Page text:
Beside Larkwhistle Farm (SU 515302) is possibly the best remains on the line. A large embankment lies beside the road and curves behind the farm. The embankment is higher than the road, but not high enough to go over it, so it's anyone's guess what happened at this point! Part of the embankment behind the farm has been cut down flat and the chalky coloured soil shows its progress a little further. From this point no earth-works were necessary and only a few bushes show where it was. At Larkwhistle Farm the line turned to a S.E. direction and then a sharp bend took it to N.E. once more. Generally the whole line follows the contours round.

At the 2.5 mile mark is now Pits Farm (SU 523298). Originally, there had been a chalk pit here (now hidden in a small wood). The farm was just to the west of the pit where some of the farm outhouses now stand. The line skirted the southern tip of the pit. A continuation from here to Avington Park would have taken a slightly north of north-east direction and then curved round to north and north-west, depending on how far it went.

Angela Smith, October-1995.

Some further information has been uncovered by the working party:-

MOTIVE POWER

The two most common types of locomotives used on the railway. Based at the engine shed at Bar End, Winchester, they were built by Baldwins (U.S.A.) and worked by the Railway Operating. Department of the United States Army for the forces of the American Expeditionary Force and the allied servicemen using the railway. Technical information may be found in Railways and War (see sources).

Standard Gauge Shunting Locomotives

Baldwin 2-6-2T U.S.A. for U.K.

Baldwin 0-6-0T, U.S.A. for U.K.

from F. S. Williams' Our Iron Roads:

Robertson and Simmons reveal that the first mention of rail access to the camps comes in a letter of 29th April 1918 from the General Manager of the G.W.R. to a Mr. Beresford-Turner, in that consideration was being given to using the DN & SR for the passage of heavy traffic to and from the camps. He went on to say that the War Office had concluded that the original scheme for access - was too elaborate and costly, but tantalisingly no records to detail this first proposal appear to have survived.

About 270,000 servicemen were accommodated at the three main camps, the men being of varying nationalities, but primarily Americans. A large contingent of these was responsible for the construction of the railway itself. The line was used for the delivery of military supplies, provender for the numerous horses, and coal and flour for the bakery at Winnall Down Camp, which itself supplied the other establishments. Here especially, employment was provided for many local civilians, both women and youths engaged on canteen and general domestic duties.

As demobilisation of men returning from the front drew to a close, the camps were drastically reduced in size and the usefulness of the railway began to decline. By late 1920 it was out of use although the rails were not lifted until three years later. Although its history was brief it was not without incident as on one occasion a local man was killed in an accident involving some bricklaying work in connection with the railway during 1919. The steep climb from the junction with the DN & SR across the Winnall Downs and around the back of Victoria Hospital was the cause of another incident when sixteen wagons ran back after the brakes had failed, finishing up in a tangled mess at the catch point by the junction, fortunately on this occasion without human injury. With the camps out of use, the buildings, mainly of corrugated construction, were sold off. Many of these sales were conducted by the Auctioneers James Harris, and proved to be a popular venture for the local citizens, for several purchased buildings which were later transported to the Springvale area for re-erection in a different form as bungalows, others finding a similar role at Monkwood near Ropley.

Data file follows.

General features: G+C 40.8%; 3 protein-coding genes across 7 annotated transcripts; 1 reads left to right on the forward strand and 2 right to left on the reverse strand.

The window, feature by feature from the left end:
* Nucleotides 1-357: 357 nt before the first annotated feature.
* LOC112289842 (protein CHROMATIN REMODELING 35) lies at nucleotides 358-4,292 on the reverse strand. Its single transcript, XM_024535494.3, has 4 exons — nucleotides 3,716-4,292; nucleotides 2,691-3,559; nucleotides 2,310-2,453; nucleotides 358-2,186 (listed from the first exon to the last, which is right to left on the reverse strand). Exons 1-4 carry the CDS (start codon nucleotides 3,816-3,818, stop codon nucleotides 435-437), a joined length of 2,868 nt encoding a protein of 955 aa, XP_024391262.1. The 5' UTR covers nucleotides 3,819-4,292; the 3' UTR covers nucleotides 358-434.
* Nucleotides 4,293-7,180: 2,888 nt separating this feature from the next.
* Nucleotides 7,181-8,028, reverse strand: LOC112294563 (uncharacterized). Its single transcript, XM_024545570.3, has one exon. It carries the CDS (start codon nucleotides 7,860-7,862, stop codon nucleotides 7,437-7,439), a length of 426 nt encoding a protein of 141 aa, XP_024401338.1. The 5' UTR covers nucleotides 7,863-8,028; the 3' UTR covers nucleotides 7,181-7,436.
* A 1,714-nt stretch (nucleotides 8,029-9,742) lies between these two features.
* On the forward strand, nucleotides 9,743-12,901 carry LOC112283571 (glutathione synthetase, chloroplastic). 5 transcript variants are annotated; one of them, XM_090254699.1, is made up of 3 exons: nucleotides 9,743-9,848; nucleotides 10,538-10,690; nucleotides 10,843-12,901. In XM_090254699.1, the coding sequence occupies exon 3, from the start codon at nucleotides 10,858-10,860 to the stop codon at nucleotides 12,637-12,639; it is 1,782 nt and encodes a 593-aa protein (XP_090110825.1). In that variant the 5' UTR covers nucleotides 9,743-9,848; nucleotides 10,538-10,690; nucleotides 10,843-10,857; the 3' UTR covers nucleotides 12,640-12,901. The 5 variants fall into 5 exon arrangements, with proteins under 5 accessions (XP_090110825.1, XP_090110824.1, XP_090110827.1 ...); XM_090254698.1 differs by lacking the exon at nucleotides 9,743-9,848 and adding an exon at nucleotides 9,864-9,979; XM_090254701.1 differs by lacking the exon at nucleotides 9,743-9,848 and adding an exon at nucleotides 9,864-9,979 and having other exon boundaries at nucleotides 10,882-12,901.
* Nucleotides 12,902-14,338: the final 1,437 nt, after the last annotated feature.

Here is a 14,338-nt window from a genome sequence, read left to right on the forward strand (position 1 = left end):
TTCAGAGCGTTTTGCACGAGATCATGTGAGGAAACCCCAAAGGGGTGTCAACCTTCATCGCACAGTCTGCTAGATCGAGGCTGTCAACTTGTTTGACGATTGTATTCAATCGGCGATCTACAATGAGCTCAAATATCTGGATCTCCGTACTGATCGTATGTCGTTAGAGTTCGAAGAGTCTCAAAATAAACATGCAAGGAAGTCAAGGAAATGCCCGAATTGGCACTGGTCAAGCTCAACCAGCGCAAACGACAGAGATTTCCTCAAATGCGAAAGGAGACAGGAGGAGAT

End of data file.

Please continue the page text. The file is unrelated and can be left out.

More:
It is quite amazing exactly how much of this small temporary branch line has remained to the present day although completion of the M3 motorway has taken another chunk out of it and probably some time in the future Winchester will expand further.

We wonder how many other railway lines like this are waiting for someone to explore them?

Sources:
The Ordnance Survey
Didcot, Newbury and Southampton Railway. T.B. Sands Oakwood Press 1975.
The Railways of Winchester. Kevin Robertson and Roger Simmonds. Platform 5 Publishing Ltd, 1988 Railways and War before 1918. Denis Bishop and W.J.K. Davies. Blandford Press 1972.
The Mid-Hants News.
Museum of Army Transport, Beverley, East Riding. Avington residents' folklore.

Loading tanks via a ramp wagon.

alsford